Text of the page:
Sunday, May 20, 2007

The Corruption of Power

Are Americans obsessed with race? My friend, Bernie, left a comment along these lines, and I have also heard this from others, both American and non-American. And I suppose we are, as a country, pre-occupied with race, either in the machinations we go to avoid thinking about or talking about race (at least in an accurate sense) or those who feel compelled (as I do obviously) to think through the implications of the fact that this country -- its riches, its greatness, its problems -- were founded through the cheap labor of others, most notably those who were deemed darker and inferior than certain European colonizers (most notably British, French, and Spanish). In a nutshell, when labor is either free (slavery) or so cheap it's almost the same as being free (indentured servitude), and when you are able to take land for free (from indigenous people) then you are going to make a profit, which will allow you to buy/take more land and profit off of it with more free or cheap labor, and before you know it, you are a captain of industry.

I remarked yesterday to a friend that it seemed as if almost all indigenous groups around the world are marginalized and figured as "darker" than the colonizers. In Japan, it's the Ainu people. In China, it's the Weigars of the West. In Taiwan, it's the indigneous Taiwanese. In each of these cases, it's not white European colonizers creating this hierarchy but the colonizing tribes or ethnicities who come in, take the land, subjugate the people. And as my friend said, perhaps this is because those who colonize need to marginalize and "other" the people they have just colonized, in order to solidify and consecrate their power.

So it's about power.

I am ,of course, simplifying things. But in a book I'm reading of the history of Chinese in America, there is a small section that discusses community organizers and the ways they get co-opted within the system--that they start out railing against the system and critiquing the government, and then they get sucked into the government--they move from being community activists to being appointed to boards and commissions and then to winning seats on city councils or mayorships, and before you know it, they become part of the system. And the system, being corrupt, often corrupts those it sucks in. The authors list some prominent former black mayors, such as Marion Barry. And I couldn't help but think about Barack Obama--he had left a lucrative job in corporate America to become a community activist in the Southside of Chicago. And he's now running for President--will power corrupt him? Has it already? Or are there politicians and leaders who can compromise, as politics require, yet keep their integrity intact--to remember the legacy of race in this country and realize that they want to stand up and make a difference?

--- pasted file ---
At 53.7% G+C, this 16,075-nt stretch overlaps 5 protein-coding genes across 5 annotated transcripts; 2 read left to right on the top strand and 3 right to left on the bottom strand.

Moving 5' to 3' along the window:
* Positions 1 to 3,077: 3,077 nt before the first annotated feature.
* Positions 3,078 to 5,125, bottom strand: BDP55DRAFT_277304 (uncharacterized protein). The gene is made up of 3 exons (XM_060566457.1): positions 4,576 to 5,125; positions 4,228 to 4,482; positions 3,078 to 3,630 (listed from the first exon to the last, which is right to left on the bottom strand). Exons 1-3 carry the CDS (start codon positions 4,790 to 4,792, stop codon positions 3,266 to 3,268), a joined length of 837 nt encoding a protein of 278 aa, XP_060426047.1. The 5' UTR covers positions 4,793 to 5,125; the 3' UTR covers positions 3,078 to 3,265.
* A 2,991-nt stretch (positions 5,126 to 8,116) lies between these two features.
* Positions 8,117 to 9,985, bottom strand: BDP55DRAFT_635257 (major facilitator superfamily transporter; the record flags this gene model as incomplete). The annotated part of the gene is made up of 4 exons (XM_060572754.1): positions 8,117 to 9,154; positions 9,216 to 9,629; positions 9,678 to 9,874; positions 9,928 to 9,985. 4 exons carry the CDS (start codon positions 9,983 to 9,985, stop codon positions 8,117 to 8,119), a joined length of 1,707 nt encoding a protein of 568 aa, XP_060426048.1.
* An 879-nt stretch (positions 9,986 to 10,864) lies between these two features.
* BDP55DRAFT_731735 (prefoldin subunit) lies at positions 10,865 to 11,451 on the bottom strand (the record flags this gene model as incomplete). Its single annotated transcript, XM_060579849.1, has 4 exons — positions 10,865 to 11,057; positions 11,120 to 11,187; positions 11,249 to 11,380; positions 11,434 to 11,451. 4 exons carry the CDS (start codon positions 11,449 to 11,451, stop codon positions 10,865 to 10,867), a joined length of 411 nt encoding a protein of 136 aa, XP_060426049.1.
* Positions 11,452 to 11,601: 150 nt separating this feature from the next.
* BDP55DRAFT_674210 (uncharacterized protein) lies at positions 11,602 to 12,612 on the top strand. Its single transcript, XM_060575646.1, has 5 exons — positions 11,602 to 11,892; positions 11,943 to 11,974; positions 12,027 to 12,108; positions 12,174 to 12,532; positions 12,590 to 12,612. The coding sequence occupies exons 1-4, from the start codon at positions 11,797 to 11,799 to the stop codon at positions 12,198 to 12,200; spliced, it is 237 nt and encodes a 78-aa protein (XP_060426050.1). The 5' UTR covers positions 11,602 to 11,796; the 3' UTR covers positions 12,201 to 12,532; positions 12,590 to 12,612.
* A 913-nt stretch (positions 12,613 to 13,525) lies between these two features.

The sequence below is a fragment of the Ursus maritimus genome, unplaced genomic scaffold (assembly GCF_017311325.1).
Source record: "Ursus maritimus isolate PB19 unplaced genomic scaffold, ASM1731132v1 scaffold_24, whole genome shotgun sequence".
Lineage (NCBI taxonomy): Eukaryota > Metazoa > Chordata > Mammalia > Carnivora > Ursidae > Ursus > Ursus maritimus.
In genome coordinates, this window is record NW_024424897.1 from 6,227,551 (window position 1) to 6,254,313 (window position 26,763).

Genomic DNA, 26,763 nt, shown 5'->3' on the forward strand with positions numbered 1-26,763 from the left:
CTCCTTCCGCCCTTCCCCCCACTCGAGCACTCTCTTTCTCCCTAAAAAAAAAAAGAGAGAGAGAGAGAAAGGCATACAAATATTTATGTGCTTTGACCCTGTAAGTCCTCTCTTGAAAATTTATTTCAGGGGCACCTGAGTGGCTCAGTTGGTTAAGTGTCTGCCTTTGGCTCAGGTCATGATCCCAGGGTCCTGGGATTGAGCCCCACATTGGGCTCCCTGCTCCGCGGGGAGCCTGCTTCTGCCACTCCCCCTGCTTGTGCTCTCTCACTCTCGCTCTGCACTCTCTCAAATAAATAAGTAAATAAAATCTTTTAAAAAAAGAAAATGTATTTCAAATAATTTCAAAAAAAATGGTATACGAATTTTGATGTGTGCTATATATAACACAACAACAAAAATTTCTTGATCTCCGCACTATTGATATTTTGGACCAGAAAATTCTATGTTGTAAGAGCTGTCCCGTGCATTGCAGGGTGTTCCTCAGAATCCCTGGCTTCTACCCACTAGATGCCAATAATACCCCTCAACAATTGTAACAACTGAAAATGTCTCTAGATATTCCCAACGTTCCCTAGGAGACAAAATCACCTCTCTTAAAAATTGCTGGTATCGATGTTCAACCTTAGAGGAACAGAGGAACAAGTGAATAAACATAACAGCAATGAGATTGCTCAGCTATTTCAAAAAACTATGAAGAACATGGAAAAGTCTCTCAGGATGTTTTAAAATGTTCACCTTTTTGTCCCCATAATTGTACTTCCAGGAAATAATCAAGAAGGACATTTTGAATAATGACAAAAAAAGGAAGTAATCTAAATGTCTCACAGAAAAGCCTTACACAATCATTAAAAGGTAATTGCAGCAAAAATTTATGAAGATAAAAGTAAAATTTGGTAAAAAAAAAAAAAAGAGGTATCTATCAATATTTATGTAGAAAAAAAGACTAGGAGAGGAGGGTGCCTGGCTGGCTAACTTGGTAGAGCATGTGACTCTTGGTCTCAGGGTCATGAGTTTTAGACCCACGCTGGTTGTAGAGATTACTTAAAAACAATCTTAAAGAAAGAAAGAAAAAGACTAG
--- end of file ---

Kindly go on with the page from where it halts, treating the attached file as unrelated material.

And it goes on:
I hope so. We need someone who can make a difference. We all need to believe that WE make a difference--and an example, a model, one who inspires, could make power not a matter of corruption but confidence.


Anonymous said...

Race has definetely been an issue since the very beginning. People tend to group with others who are like them, whether it be same ethnicity, color, etc.

Socioeconomic status, political affiliation, notions of nationality/citizenship all attempt to unite people, but the cohesive properties of these types of agrupations are considerably less weaker than those of race.

Even within race/ethnicity there tend to be schisms. So what is human nature all about? Where does common humanity come in to play?

Yes, there is seemingly a preocupation with race in Amercia, however I believe that while prominent, it tends to draw our attention away from issues of race in other countries. Genocide in Darfur for instance. We occasionally hear about it in the media, but it is by no means a preocupation for most Americans.

For the average American, Healthcare, income, housing, and possibly American Idol are the foremost concerns.

We cannot go back and change history. Analyze it yes.

Globalization is defintetely here to stay. The reality of labor and explotation are, and it pains me to say this, here to stay.

Maybe one day the surplus of cheap labor will be no more. Once this has occured and it costs way to much to produce goods, then a new system of just and fair economic practices will be developed.

Until then, we must continually analyze, criticize, and offer fair and just solutions to the problems at hand.

Jennifer said...

I think there is something enduring about boundary making, divisions, groups. But I guess what I also think is that we have evolved--I mean this really literally--we are supposed to learn from our mistakes, to try to exceed our best selves. The advances in technology that we have made suggest that we can put our minds to good use. So why can't we do this from a socially conscious point-of-view? I don't know. Maybe. I do want to think that we can reach a place where we don't rely on cheap labor and we don't rely on a hierachical system to "other" someone to do it (sigh). I suppose in the absence of sure answers, we can only have faith. Hope may be naiive, but we can't help but have faith (now I'm paraphrasing Cornel West, but hey, he's a smart guy so I don't mind referencing him).